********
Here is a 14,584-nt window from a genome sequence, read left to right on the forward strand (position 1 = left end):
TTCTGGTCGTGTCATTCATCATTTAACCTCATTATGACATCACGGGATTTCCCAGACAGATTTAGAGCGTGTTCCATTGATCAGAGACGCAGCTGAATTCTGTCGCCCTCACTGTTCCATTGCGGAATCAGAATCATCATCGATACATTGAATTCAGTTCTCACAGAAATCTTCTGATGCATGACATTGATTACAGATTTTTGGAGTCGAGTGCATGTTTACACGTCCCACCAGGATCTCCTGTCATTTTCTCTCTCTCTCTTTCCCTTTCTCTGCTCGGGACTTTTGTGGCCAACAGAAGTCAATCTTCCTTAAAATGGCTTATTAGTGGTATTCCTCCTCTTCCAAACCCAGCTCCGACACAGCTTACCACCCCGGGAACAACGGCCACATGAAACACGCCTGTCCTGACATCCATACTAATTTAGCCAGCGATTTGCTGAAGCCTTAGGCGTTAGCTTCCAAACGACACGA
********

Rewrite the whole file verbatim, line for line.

Here is a 14,584-nt window from a genome sequence, read left to right on the forward strand (position 1 = left end):
TTCTGGTCGTGTCATTCATCATTTAACCTCATTATGACATCACGGGATTTCCCAGACAGATTTAGAGCGTGTTCCATTGATCAGAGACGCAGCTGAATTCTGTCGCCCTCACTGTTCCATTGCGGAATCAGAATCATCATCGATACATTGAATTCAGTTCTCACAGAAATCTTCTGATGCATGACATTGATTACAGATTTTTGGAGTCGAGTGCATGTTTACACGTCCCACCAGGATCTCCTGTCATTTTCTCTCTCTCTCTTTCCCTTTCTCTGCTCGGGACTTTTGTGGCCAACAGAAGTCAATCTTCCTTAAAATGGCTTATTAGTGGTATTCCTCCTCTTCCAAACCCAGCTCCGACACAGCTTACCACCCCGGGAACAACGGCCACATGAAACACGCCTGTCCTGACATCCATACTAATTTAGCCAGCGATTTGCTGAAGCCTTAGGCGTTAGCTTCCAAACGACACGA